"This shipment is carried under and pursuant to the terms of the charter dated……between…… and…… and all the terms whatsoever of the said charter apply to and govern the rights of the parties concerned in the shipment".

The date and the parties to the charterparty were left blank, although there was no real dispute that the bill referred to the charterparty of 16 October. The issue was whether the exclusive jurisdiction clause in the charterparty had been incorporated into the bill of lading.

The judge held it had not been incorporated. In construing any document, the court would always try to give effect to the parties' intentions. Where the terms used expressed a clear intention to incorporate specific clauses, no problem arose. But general words of incorporation, such as those used here, would only incorporate into a bill of lading those provisions of the charterparty that were directly germane to the shipment, carriage and delivery of the goods. Ancillary provisions, such as an arbitration clause, would not be incorporated by general words alone (The Federal Bulker [1989] 1 Lloyd's Rep 103). Jurisdiction clauses, like arbitration clauses, are ancillary to the subject matter of a bill of lading (AIG Europe v Ethniki [1998] 4 All ER 301 and AIG v. QBE [2001] 2 Lloyd's Rep 268).

Even if the words of the bill were sufficiently precise to incorporate the charterparty clause in question, incorporation would not necessarily take place if it required undue manipulation of the terms used, although the amount of manipulation allowed by the court would depend on how clear the parties' intentions were.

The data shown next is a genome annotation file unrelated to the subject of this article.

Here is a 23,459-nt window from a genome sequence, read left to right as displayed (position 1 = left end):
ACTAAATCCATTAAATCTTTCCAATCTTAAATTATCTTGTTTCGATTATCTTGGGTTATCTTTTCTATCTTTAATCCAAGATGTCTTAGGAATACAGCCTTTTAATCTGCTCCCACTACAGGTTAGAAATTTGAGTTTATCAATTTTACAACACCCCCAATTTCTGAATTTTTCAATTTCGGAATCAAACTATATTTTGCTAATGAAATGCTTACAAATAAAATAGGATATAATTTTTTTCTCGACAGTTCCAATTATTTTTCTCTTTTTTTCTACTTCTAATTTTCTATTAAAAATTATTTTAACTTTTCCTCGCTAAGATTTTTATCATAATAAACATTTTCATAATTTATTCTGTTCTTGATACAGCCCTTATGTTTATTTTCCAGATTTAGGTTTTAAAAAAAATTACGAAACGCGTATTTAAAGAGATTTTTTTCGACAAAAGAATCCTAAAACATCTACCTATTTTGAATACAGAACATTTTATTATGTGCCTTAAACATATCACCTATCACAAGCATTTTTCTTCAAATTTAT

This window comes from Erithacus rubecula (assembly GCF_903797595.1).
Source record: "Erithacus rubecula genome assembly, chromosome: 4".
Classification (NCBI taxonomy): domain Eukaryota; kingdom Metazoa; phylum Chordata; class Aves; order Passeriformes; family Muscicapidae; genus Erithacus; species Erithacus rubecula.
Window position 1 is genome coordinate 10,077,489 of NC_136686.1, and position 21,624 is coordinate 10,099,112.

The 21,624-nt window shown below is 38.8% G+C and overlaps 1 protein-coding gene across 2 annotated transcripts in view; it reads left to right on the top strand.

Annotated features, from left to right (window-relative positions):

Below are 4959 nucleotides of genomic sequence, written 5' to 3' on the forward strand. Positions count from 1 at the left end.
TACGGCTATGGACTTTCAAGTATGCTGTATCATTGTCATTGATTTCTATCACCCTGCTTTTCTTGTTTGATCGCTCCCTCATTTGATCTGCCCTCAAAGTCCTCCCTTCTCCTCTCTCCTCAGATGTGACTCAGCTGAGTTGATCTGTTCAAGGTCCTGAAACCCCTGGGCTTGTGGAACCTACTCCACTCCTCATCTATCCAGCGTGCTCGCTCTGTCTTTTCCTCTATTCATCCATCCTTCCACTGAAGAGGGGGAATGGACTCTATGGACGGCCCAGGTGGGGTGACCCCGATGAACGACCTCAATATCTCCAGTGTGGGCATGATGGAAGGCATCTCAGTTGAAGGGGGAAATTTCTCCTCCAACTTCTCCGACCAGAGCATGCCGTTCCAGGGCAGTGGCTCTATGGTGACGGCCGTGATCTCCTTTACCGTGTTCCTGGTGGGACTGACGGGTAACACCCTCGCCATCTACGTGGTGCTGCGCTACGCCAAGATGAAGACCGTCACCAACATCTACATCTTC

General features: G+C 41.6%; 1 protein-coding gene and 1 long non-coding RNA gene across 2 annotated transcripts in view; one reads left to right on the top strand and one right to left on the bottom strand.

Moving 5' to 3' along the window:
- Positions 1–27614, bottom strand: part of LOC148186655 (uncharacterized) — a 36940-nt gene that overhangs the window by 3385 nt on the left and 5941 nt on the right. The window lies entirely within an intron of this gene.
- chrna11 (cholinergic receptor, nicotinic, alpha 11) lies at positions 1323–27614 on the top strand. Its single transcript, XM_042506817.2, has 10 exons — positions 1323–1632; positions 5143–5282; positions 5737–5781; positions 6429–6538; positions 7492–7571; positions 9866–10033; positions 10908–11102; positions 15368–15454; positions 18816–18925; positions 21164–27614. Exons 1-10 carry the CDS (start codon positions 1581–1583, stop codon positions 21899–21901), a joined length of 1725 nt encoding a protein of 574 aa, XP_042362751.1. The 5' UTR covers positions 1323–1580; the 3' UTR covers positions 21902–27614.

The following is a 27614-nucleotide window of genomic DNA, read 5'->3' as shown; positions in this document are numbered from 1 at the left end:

Since, in order to construe a bill of lading, the starting point would always be the bill itself, the actual words used in the charterparty were irrelevant – even if, as here, it contained an express reference to bills of lading (The Varenna [1984] 1 Lloyd's Rep 599 and the Federal Bulker, above). In this case, the fact that the wording of the bill of lading did not follow the wording contemplated by clause 49(e) of the charterparty could only lead to the inference that the parties when drawing up the bill had not intended to give effect to the intentions expressed in the charterparty.

European Community law approaches the problem in much the same way as English law. Where there is a jurisdiction clause, the clause must be the "subject of a consensus between the parties which must be clearly and precisely demonstrated" (Salotti v. RUWA [1976] ECR 1831). In the absence of clear and specific language, the court would be unable to conclude that the parties had demonstrated such a consensus. General words of incorporation, therefore, would only incorporate terms that are germane to the subject matter of the contract.

The judge was wholly unpersuaded that a consensus between the parties had been demonstrated, let alone clearly and precisely. Under English law and under Community law, therefore, the exclusive jurisdiction clause did not apply and the English court did not have jurisdiction to hear the matter.